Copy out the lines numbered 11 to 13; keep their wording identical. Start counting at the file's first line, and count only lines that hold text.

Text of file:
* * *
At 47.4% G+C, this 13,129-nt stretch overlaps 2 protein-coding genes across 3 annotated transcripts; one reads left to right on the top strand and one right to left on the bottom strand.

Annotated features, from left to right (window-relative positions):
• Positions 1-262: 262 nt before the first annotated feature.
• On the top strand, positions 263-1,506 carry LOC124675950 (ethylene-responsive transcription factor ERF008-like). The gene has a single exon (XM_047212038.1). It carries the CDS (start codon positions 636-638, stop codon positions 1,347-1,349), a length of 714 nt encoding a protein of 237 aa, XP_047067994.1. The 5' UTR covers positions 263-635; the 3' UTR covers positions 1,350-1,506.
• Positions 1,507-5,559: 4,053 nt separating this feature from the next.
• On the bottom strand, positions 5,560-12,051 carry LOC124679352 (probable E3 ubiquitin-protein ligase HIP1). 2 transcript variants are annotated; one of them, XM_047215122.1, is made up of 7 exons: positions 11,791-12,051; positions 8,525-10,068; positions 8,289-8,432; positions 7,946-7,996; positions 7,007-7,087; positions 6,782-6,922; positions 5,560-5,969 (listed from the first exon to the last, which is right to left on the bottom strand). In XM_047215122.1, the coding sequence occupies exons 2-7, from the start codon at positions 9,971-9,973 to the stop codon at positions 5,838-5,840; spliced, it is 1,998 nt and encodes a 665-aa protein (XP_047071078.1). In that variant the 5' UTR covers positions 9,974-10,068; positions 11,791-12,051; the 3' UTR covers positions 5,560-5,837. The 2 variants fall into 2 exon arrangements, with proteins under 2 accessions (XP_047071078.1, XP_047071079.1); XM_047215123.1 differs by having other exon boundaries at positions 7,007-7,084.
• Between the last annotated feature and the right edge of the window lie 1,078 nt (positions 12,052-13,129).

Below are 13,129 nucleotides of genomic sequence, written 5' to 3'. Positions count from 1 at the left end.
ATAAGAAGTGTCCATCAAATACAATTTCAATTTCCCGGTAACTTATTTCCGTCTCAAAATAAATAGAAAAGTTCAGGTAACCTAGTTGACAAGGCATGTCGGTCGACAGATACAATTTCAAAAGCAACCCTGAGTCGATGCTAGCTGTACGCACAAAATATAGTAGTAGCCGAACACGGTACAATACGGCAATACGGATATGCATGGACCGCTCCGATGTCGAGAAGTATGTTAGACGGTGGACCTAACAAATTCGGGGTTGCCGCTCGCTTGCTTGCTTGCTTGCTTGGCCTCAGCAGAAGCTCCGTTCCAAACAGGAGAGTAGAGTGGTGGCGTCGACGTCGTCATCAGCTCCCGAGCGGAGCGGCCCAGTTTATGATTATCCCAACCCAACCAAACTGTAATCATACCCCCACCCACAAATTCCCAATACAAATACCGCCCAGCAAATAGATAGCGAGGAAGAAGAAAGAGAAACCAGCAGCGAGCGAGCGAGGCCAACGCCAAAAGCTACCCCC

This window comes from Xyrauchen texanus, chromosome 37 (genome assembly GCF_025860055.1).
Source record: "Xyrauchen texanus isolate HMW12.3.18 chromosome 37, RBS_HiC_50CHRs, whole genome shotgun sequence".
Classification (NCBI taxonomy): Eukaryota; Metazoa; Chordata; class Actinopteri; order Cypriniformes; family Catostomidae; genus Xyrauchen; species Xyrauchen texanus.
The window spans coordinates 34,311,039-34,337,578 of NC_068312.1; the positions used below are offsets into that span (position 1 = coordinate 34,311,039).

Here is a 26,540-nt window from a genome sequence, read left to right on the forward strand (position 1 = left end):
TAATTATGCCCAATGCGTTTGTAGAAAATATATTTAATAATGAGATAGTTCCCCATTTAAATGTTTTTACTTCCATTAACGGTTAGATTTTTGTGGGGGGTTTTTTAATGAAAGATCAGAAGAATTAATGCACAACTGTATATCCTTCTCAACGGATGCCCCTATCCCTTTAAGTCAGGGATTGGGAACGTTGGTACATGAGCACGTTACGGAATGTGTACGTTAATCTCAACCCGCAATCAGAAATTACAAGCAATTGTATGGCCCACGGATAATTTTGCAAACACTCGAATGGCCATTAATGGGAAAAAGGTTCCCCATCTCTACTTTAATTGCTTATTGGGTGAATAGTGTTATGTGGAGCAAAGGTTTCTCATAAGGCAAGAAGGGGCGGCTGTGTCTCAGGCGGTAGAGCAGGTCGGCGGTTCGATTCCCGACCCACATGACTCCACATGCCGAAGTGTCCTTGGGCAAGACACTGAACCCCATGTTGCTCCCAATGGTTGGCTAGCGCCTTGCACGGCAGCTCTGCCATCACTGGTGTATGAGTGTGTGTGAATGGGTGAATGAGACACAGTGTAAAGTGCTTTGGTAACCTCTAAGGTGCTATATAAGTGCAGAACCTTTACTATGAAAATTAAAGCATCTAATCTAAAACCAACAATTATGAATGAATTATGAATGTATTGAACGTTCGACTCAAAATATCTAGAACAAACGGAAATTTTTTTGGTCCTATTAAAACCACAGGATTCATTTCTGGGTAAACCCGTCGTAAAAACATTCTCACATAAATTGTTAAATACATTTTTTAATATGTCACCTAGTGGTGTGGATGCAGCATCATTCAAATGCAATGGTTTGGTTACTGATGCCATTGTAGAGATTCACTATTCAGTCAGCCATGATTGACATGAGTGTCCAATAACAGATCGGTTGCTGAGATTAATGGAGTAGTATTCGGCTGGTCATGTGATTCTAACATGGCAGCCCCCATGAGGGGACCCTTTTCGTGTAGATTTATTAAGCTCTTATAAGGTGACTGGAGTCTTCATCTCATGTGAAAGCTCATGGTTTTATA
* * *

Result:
Source record: "Xyrauchen texanus isolate HMW12.3.18 chromosome 37, RBS_HiC_50CHRs, whole genome shotgun sequence".
Classification (NCBI taxonomy): Eukaryota; Metazoa; Chordata; class Actinopteri; order Cypriniformes; family Catostomidae; genus Xyrauchen; species Xyrauchen texanus.
The window spans coordinates 34,311,039-34,337,578 of NC_068312.1; the positions used below are offsets into that span (position 1 = coordinate 34,311,039).